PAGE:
Sticks And Stones
Every building communicates something about its use, its builder, and its age. Did you ever stop to think what your church building says to the world about you and about your faith? If not, as you sit in a pew next Sunday morning before the service begins, analyze the pew, the pulpit, the windows, the floor plan, the appointments of the church, and consider what all these tell the world.
The manner in which a people choose to house their gods can symbolize the religion, the concept of the god, the worship service, the nature of the people and their relationship with other cultures. For example, the tabernacle—a tent with carefully prescribed partitions and environs and floor plan—is a striking image of a nomadic people, of the God who spoke to them through their leader, Moses, of their obedience to the very letter of the law. It was set in the midst of the people to remind them that God himself dwelt in their midst. It housed the Ark of the Tabernacle, a reminder of God’s law and his voice speaking unequivocably to his chosen people. Its adornments were their tribute to his glory. Its Holy of Holies was a symbol of his “otherness.” Its laver and altar and table were reminders of their ritual. The symbols were all far more complex than this would suggest, but this outline provides a useful pattern for analysis.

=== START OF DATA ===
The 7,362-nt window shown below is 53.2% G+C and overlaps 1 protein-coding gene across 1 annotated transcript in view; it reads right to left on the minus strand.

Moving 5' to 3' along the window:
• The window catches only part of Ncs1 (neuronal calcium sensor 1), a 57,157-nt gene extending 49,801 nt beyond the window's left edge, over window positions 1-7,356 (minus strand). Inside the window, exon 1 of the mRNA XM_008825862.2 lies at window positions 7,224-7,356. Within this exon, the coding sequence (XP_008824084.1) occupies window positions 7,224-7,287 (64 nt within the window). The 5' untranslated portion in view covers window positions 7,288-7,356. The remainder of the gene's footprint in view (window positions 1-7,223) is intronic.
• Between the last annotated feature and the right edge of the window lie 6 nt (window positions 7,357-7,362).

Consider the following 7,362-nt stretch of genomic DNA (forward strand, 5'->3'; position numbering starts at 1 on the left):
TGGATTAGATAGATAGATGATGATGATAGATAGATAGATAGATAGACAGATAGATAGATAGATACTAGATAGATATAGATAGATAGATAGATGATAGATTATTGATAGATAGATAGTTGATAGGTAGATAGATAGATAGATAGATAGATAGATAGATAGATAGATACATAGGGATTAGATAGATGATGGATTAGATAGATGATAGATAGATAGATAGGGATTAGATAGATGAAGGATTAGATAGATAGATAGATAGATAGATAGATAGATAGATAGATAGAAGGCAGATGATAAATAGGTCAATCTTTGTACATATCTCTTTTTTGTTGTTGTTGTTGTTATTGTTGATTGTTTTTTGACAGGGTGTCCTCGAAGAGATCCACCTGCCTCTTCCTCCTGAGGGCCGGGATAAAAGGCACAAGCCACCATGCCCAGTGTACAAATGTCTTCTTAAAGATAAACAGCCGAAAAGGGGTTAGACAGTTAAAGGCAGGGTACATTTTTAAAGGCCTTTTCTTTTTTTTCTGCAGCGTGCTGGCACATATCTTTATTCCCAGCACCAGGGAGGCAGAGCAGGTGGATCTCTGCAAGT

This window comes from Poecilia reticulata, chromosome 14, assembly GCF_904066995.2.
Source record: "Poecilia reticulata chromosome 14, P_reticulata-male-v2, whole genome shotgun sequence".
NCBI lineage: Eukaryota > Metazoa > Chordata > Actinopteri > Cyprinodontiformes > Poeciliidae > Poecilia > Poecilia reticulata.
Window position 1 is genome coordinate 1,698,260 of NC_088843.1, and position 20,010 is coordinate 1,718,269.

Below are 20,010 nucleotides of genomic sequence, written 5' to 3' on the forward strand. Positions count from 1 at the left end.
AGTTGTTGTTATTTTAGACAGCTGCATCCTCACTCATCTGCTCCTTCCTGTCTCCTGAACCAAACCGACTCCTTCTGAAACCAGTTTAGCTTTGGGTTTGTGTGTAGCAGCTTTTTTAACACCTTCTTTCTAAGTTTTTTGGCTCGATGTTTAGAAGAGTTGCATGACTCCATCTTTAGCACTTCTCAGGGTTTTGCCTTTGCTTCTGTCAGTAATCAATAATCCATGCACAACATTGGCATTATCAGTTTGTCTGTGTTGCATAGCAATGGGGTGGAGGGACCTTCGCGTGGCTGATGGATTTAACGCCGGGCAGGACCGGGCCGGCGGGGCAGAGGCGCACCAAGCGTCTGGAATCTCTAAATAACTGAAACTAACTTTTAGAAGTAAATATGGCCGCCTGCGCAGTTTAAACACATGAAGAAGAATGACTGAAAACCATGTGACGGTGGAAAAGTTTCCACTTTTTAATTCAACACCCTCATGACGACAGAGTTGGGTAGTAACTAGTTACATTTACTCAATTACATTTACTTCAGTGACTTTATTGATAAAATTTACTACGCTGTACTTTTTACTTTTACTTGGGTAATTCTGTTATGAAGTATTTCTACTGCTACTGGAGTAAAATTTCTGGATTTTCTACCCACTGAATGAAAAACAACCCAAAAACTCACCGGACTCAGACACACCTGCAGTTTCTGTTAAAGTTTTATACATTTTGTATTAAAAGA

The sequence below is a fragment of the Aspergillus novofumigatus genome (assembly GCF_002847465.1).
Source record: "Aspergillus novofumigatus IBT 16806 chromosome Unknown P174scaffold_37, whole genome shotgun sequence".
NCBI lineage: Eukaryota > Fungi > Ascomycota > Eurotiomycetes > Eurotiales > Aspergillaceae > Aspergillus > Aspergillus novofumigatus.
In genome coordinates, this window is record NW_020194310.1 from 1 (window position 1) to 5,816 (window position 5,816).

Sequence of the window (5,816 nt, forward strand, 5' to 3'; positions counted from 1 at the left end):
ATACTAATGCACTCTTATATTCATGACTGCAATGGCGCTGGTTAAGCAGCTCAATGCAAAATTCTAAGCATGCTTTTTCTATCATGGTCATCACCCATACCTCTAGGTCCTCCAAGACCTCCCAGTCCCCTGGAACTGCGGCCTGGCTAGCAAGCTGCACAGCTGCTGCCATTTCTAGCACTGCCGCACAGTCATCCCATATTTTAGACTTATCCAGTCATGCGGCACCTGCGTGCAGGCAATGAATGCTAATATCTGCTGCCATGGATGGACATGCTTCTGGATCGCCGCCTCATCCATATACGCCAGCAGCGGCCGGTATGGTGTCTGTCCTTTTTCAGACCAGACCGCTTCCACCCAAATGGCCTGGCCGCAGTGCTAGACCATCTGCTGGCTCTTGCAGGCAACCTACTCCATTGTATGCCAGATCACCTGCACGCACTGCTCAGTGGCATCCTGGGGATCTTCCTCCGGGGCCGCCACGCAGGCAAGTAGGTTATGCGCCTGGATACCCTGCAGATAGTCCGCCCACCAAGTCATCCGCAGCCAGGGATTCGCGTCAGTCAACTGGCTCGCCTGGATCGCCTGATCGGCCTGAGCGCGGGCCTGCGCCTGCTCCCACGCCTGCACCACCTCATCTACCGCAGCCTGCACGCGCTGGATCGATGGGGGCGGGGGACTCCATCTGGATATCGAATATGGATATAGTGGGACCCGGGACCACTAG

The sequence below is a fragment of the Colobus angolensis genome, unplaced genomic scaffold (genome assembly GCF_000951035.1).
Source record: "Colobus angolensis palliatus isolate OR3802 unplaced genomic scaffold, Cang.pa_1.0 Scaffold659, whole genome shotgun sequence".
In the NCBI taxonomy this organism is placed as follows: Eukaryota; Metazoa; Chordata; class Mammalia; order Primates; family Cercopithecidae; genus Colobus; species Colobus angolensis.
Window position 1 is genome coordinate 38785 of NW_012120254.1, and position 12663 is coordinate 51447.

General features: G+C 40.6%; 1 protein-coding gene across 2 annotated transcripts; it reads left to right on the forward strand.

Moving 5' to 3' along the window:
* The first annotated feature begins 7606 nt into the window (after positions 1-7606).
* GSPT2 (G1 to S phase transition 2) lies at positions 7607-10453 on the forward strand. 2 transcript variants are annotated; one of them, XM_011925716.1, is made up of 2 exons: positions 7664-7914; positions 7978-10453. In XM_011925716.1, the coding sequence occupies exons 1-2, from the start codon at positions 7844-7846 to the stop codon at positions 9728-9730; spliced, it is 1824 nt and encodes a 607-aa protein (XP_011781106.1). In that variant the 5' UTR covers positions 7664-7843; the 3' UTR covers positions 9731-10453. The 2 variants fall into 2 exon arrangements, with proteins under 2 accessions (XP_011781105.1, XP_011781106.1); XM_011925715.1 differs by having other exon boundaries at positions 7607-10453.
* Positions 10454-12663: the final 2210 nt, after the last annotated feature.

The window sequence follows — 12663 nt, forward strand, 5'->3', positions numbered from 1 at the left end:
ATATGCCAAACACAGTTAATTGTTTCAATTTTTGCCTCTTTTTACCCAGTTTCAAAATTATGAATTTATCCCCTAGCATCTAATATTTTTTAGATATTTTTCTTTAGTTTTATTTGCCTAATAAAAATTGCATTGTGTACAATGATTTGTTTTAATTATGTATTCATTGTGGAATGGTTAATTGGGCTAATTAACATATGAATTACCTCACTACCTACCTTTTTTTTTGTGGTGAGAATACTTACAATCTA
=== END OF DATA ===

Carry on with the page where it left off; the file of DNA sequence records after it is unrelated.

The more affluent, settled Judaism shows itself forth in Solomon’s Temple with its cedars of Lebanon, its gold inlay and delicate wall decoration. The continuity of the religion is apparent in the preservation of the floor plan, the maintenance of the discrete elements and symbols (such as candlesticks, table of shewbread, altar), the approach through cleansing and ...1
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